The two short sentences in the middle of his sister's e-mail had leaped out at Boone as if she'd typed them in bold black print instead of her usual girly green font. Just like she'd planned when she wrote them. She always knew how to get his attention. It must be the lawyer in her. Not that that was necessarily a good thing, but it had gotten him off his couch and his mind on someone besides himself.

Common sense told him if Aunt Gert had really been failing, Kelly would have been on the phone barking out commands in prosecuting attorney language and he'd have been on the next flight out of O'Hare. Instead, he'd spent a week preparing to be away for the summer before trundling down Interstate 65 in his Jeep this morning.

He sublet his apartment to a resident at the hospital nearby. He and Chris Fodrea had become friends after a rather violent racquetball game when the young orthopedist had told him his leg wasn't broken and that he didn't need painkillers—he needed exercise. Boone forwarded his mail to the house on Twilight Park Avenue in Taft, Indiana, and stopped newspaper delivery. He'd stuffed a backpack with shorts and T-shirts, tossed his golf clubs into the back seat and buckled his laptop into the passenger seat.

He couldn't bear the idea of Aunt Gert growing old. Well, maybe she was already old—she'd lied about her age so long he had no clue as to how long she'd actually been leaping headlong into life in her Birkenstock sandals and white bobby socks. She'd seemed old when he and Kelly had moved in with her and Uncle Mike, but they'd been young adolescents with pain dripping off them in hot and dark streams—so his memory was probably less than accurate.

The exit for Taft and the neighboring small towns that dotted the banks of the Twilight River jumped up unexpectedly—had the town moved and he didn't know it?—and he whipped the Jeep in front of an eighteen-wheeler to keep from missing the turn, waving an apologetic hand out the window. The trucker's response, immediate and absolutely unfriendly, didn't involve his whole hand.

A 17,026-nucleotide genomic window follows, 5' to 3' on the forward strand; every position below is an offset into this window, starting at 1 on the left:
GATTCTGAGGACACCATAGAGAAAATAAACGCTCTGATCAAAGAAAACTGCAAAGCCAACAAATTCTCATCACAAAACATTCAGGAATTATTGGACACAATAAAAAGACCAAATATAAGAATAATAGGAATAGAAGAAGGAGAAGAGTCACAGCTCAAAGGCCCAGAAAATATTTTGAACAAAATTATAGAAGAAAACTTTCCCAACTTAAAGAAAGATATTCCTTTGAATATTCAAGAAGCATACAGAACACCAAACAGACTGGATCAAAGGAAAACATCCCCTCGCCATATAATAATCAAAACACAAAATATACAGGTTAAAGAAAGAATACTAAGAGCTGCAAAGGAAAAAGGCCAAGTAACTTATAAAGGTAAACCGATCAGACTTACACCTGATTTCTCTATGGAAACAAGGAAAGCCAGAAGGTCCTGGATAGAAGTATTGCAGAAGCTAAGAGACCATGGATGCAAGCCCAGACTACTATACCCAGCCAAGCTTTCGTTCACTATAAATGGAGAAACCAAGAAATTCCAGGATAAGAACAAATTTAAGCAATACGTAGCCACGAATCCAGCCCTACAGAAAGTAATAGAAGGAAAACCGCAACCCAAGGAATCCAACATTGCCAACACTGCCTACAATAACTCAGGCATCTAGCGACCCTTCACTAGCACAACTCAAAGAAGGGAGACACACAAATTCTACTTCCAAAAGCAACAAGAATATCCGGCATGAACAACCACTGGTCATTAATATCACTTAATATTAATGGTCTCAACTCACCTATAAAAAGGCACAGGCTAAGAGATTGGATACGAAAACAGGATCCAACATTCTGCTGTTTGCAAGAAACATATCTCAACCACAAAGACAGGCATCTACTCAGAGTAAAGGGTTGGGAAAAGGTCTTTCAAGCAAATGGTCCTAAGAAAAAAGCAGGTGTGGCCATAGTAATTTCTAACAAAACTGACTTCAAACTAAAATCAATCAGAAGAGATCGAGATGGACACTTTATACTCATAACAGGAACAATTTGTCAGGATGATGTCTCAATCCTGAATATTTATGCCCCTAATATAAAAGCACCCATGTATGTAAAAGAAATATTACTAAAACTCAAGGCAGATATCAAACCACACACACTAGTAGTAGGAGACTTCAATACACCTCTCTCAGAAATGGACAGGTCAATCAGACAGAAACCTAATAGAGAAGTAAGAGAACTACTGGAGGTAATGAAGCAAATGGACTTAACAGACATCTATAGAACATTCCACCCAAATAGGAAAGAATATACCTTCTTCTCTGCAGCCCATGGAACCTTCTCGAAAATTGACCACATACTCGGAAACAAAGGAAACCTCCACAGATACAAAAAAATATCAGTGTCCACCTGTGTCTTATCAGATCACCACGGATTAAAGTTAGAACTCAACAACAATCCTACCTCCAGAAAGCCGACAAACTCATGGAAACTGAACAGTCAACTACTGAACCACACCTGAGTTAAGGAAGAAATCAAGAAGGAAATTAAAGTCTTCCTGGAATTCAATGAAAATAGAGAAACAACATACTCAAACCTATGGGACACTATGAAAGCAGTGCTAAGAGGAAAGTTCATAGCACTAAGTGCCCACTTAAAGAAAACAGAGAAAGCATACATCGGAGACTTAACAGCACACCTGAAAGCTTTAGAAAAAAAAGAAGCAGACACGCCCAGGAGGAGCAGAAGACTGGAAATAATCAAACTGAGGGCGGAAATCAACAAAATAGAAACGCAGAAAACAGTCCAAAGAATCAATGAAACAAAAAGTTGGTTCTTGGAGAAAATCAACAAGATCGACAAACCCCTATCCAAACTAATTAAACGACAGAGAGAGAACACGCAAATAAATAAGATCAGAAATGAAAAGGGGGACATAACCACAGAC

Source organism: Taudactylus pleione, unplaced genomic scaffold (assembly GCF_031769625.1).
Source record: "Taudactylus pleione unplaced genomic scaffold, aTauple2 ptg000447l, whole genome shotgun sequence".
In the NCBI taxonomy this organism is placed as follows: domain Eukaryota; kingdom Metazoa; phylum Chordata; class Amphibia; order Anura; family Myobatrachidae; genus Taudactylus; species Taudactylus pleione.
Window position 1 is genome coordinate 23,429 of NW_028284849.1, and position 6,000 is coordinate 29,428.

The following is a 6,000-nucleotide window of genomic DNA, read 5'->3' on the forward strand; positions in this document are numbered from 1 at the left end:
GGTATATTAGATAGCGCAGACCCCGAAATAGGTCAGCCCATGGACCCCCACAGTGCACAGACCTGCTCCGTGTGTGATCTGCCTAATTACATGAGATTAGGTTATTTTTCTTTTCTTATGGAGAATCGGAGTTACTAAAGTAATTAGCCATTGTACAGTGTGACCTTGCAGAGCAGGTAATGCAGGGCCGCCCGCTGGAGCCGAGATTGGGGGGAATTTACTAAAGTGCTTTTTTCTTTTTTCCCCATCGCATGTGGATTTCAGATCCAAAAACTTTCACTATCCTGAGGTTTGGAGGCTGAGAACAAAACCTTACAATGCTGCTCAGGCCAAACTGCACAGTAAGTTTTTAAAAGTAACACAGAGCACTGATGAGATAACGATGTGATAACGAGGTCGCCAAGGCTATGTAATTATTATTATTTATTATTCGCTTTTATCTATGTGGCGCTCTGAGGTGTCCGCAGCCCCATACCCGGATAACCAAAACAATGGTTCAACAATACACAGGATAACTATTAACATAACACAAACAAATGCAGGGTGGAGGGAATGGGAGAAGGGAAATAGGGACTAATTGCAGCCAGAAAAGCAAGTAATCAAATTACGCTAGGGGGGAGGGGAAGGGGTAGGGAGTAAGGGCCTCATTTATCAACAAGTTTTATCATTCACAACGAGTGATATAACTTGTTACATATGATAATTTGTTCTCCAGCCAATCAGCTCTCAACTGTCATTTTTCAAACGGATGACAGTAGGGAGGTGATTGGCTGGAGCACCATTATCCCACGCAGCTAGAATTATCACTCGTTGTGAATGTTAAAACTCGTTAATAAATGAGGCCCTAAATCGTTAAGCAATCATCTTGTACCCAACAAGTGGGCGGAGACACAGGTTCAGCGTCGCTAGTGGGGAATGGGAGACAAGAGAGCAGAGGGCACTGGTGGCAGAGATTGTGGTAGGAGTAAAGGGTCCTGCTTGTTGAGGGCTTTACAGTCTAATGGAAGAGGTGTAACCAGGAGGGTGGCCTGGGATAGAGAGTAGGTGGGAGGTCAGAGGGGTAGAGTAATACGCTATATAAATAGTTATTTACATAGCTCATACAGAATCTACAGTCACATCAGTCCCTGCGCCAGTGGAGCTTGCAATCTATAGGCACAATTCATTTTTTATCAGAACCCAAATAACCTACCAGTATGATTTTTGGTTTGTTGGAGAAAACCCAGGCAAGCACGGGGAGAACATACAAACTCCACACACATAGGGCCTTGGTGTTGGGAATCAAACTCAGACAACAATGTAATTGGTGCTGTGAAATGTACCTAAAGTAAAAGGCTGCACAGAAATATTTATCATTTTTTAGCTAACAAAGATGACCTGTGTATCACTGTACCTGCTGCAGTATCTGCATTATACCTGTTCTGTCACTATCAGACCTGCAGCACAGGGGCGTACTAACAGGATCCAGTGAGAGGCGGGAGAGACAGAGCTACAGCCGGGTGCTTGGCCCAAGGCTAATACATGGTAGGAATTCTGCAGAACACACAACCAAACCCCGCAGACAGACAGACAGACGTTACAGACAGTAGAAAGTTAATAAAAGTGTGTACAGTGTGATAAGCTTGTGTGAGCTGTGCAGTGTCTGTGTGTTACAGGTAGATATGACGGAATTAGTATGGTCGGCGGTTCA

Boone plucked his cell phone off the dash and spoke his sister's name into it, thinking voice recognition was probably a good thing for people who shouldn't talk on cell phones in cars but did it anyway. "Hey, Kell," he said, surprised when she answered her own phone, "what do you mean, failing?" He'd left her a message asking that same question on the day he'd gotten the email. If she'd called back, he didn't know it. He had a tendency not to check his messages.

There was a quiet moment in which he was pretty sure he heard the wheels turning in her head, bringing her mind back from wherever it had been—it was a shame that she'd gotten all the powers of concentration in the family. He'd been told frequently that he could do with a few himself. When she spoke, though, it was still his little sister's voice. Light and musical and, if you were her often-annoyed older brother, fretful. "She's just acting weird, Boone. Are you in your Jeep? It sounds like a hurricane. I really wish you wouldn't use the phone in the car. You're already the worst driver in three states."

He ignored that. Lawyers probably exaggerated everything—that was how they made so much money. "What would be weird is if she didn't act weird." He inserted just a hint of a sneer into his voice. "You know that. What's she doing exactly?"